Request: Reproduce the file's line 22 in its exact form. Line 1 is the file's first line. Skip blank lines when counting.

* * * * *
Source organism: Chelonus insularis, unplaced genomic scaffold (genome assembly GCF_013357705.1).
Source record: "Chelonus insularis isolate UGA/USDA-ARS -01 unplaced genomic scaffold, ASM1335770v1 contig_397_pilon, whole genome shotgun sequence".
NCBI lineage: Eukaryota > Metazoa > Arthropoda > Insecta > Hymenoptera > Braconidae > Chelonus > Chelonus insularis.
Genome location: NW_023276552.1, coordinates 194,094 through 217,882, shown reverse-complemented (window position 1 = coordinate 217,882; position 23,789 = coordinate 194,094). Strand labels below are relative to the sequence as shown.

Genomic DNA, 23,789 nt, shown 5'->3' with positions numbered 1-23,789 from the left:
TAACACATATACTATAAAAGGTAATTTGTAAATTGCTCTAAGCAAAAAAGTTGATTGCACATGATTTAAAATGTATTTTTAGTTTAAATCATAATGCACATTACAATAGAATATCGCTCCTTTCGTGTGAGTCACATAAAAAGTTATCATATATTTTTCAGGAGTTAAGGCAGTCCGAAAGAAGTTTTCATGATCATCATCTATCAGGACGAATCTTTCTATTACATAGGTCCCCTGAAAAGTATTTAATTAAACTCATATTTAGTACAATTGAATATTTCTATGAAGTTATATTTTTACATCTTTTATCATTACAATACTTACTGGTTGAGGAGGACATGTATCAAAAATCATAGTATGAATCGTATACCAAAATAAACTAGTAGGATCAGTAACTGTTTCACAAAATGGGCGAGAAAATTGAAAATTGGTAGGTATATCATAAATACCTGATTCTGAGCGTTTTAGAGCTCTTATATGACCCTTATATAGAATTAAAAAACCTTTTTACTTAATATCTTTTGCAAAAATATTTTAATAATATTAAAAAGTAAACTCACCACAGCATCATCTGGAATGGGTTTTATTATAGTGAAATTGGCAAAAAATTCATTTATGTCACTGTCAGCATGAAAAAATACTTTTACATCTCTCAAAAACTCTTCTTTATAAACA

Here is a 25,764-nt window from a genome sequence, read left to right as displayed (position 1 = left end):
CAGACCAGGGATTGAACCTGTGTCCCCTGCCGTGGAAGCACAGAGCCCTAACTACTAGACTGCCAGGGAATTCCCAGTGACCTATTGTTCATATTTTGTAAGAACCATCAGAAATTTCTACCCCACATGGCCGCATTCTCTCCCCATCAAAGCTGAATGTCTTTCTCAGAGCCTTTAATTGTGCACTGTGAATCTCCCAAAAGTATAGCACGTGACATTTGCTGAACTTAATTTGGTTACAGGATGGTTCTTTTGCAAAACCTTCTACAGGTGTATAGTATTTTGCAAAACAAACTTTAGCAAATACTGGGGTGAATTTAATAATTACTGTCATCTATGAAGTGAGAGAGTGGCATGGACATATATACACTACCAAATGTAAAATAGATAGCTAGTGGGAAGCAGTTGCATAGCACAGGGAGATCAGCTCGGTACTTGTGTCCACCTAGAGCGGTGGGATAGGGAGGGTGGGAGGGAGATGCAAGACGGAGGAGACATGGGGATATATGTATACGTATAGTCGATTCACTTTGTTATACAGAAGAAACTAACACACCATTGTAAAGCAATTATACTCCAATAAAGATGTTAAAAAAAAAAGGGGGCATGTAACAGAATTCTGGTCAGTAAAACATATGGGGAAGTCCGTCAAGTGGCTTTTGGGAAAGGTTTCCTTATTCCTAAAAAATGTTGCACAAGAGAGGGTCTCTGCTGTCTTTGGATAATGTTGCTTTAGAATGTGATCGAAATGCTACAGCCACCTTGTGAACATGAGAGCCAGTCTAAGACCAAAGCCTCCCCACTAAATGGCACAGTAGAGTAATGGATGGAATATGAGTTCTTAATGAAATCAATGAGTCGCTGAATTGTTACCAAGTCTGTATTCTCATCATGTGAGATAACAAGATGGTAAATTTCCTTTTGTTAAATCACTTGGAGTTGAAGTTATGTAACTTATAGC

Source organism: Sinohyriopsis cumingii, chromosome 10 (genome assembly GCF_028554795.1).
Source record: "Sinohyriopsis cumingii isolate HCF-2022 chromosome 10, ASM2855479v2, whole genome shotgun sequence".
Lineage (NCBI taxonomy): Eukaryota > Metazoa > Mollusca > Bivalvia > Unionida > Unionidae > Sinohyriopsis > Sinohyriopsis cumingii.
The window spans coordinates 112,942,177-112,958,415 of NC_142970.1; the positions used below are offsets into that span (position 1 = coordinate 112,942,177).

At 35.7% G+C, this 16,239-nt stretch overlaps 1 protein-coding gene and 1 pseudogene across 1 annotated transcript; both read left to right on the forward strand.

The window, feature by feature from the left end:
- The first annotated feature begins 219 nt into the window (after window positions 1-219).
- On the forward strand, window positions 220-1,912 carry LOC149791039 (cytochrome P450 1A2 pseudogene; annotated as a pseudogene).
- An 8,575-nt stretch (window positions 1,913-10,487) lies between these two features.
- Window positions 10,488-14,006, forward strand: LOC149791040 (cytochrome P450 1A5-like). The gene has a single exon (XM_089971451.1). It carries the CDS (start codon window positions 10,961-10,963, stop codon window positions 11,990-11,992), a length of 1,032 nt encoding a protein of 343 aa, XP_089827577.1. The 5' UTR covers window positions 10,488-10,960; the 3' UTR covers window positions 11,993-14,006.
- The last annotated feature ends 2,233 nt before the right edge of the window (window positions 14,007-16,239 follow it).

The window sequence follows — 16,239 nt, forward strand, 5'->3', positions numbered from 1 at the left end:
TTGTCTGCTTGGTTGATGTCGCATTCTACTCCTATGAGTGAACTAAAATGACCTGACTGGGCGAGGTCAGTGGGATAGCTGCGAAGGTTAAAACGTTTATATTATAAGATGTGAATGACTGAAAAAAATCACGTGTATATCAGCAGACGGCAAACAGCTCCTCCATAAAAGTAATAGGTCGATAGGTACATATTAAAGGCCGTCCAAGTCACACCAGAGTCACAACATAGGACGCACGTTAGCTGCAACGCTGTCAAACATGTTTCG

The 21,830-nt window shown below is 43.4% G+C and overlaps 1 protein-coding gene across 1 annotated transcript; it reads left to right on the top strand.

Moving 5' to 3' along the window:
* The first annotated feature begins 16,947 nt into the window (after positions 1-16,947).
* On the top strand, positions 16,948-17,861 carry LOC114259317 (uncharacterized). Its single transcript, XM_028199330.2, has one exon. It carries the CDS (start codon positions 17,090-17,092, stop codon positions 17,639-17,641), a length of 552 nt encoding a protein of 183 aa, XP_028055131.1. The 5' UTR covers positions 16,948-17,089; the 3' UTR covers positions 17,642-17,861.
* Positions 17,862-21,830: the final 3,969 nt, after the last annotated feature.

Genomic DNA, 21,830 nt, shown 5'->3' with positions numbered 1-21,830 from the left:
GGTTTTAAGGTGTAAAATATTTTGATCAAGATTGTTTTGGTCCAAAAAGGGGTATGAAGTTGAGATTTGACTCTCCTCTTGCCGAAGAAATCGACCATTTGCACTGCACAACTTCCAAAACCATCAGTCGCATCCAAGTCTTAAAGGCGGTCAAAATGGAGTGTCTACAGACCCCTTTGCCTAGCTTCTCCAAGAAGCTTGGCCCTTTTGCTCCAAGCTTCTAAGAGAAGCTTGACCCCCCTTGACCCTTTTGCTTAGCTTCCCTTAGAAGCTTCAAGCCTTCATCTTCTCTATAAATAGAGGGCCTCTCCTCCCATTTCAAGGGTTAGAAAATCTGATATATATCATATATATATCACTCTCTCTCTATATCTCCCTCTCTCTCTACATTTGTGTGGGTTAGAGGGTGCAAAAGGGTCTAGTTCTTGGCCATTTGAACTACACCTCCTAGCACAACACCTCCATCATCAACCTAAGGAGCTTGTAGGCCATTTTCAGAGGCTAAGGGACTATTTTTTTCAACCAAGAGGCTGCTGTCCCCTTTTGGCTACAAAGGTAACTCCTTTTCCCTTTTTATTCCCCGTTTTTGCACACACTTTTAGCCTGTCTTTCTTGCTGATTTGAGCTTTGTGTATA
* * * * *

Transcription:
The 21,830-nt window shown below is 43.4% G+C and overlaps 1 protein-coding gene across 1 annotated transcript; it reads left to right on the top strand.